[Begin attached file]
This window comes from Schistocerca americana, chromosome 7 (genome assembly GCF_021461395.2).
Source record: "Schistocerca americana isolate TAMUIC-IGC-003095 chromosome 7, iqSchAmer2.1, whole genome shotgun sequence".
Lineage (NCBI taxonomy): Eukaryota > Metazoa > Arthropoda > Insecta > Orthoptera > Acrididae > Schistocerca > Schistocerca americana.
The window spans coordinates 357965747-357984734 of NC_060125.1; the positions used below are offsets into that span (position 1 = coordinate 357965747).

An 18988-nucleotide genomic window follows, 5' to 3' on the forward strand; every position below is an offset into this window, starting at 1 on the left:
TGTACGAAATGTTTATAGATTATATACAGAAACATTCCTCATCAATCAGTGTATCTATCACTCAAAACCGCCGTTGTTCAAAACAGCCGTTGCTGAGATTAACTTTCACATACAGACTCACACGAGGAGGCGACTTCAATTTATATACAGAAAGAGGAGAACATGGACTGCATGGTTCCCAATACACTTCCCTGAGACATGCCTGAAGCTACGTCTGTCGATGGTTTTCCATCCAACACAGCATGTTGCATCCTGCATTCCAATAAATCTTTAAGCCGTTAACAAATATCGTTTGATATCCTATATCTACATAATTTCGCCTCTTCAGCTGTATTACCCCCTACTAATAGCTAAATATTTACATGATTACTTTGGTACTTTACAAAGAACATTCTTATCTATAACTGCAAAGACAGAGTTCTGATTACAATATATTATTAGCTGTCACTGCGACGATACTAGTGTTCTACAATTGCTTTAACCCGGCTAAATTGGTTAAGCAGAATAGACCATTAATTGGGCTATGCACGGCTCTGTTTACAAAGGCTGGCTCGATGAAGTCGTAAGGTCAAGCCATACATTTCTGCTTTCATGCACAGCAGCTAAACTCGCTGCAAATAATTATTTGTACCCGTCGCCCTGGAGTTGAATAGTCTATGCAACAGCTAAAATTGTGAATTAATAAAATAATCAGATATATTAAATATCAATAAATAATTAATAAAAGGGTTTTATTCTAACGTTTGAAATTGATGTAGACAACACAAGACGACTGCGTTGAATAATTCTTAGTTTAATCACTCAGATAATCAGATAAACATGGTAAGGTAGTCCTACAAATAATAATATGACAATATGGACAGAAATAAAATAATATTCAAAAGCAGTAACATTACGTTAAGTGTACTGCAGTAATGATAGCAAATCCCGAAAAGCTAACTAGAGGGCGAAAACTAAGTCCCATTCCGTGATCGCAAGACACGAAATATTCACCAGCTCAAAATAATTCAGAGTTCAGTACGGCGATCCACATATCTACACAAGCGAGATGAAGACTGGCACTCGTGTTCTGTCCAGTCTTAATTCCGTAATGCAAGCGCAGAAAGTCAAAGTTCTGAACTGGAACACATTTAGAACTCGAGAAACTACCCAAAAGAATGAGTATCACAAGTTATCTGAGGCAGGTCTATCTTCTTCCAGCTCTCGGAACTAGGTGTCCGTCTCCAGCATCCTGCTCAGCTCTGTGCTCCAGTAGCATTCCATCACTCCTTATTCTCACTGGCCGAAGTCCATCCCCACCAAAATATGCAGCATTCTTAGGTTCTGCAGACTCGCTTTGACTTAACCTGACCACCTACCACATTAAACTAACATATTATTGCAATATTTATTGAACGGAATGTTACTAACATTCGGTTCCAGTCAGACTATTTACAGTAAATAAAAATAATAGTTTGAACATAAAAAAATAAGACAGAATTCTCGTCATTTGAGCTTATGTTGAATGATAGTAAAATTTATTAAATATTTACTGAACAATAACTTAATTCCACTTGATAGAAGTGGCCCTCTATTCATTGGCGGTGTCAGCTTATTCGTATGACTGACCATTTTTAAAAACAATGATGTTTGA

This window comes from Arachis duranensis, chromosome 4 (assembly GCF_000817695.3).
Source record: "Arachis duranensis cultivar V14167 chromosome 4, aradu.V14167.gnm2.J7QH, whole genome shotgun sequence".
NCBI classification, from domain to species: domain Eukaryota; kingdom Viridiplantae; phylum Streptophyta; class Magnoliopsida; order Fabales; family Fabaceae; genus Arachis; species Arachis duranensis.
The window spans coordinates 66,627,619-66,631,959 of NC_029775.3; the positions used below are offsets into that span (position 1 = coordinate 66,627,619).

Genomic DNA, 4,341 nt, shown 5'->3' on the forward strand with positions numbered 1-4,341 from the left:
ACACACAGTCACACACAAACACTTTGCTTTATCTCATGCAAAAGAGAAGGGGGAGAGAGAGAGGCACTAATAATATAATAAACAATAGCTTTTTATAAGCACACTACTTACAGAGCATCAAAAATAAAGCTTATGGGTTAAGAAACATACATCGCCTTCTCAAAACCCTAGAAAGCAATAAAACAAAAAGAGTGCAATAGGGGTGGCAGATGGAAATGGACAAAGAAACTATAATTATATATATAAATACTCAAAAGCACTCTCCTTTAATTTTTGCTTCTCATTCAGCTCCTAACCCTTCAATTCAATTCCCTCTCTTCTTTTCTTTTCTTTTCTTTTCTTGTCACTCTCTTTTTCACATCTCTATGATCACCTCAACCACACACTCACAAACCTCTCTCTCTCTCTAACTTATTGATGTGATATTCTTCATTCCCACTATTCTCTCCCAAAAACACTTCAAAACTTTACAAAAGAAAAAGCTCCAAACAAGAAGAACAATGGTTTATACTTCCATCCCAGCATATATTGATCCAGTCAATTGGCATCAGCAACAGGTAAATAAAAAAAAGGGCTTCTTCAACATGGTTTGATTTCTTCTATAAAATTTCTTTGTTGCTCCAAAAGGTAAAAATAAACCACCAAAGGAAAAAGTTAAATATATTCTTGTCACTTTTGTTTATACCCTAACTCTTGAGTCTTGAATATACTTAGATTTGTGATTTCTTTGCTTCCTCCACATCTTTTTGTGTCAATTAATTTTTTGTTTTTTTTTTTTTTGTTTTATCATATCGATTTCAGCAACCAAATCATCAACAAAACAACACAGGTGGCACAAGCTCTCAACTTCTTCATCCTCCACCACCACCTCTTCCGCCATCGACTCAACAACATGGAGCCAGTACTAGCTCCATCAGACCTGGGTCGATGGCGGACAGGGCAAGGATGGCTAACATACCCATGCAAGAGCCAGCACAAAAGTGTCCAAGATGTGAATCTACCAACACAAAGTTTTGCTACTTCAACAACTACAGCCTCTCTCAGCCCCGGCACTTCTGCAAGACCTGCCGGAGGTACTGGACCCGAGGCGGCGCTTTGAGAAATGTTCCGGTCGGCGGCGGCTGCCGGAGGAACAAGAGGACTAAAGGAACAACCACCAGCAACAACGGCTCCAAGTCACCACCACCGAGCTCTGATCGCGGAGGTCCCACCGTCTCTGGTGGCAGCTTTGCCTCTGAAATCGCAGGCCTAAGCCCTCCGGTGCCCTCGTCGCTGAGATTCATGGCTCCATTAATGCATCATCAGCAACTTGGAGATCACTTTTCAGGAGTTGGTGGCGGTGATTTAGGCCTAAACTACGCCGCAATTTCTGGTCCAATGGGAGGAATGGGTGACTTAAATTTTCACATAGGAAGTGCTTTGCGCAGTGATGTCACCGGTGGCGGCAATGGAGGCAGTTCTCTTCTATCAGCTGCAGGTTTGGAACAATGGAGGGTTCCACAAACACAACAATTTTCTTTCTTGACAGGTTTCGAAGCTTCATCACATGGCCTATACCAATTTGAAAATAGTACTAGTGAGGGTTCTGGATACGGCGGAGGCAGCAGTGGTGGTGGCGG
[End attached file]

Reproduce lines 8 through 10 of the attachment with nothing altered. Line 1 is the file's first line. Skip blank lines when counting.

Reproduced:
Source record: "Arachis duranensis cultivar V14167 chromosome 4, aradu.V14167.gnm2.J7QH, whole genome shotgun sequence".
NCBI classification, from domain to species: domain Eukaryota; kingdom Viridiplantae; phylum Streptophyta; class Magnoliopsida; order Fabales; family Fabaceae; genus Arachis; species Arachis duranensis.
The window spans coordinates 66,627,619-66,631,959 of NC_029775.3; the positions used below are offsets into that span (position 1 = coordinate 66,627,619).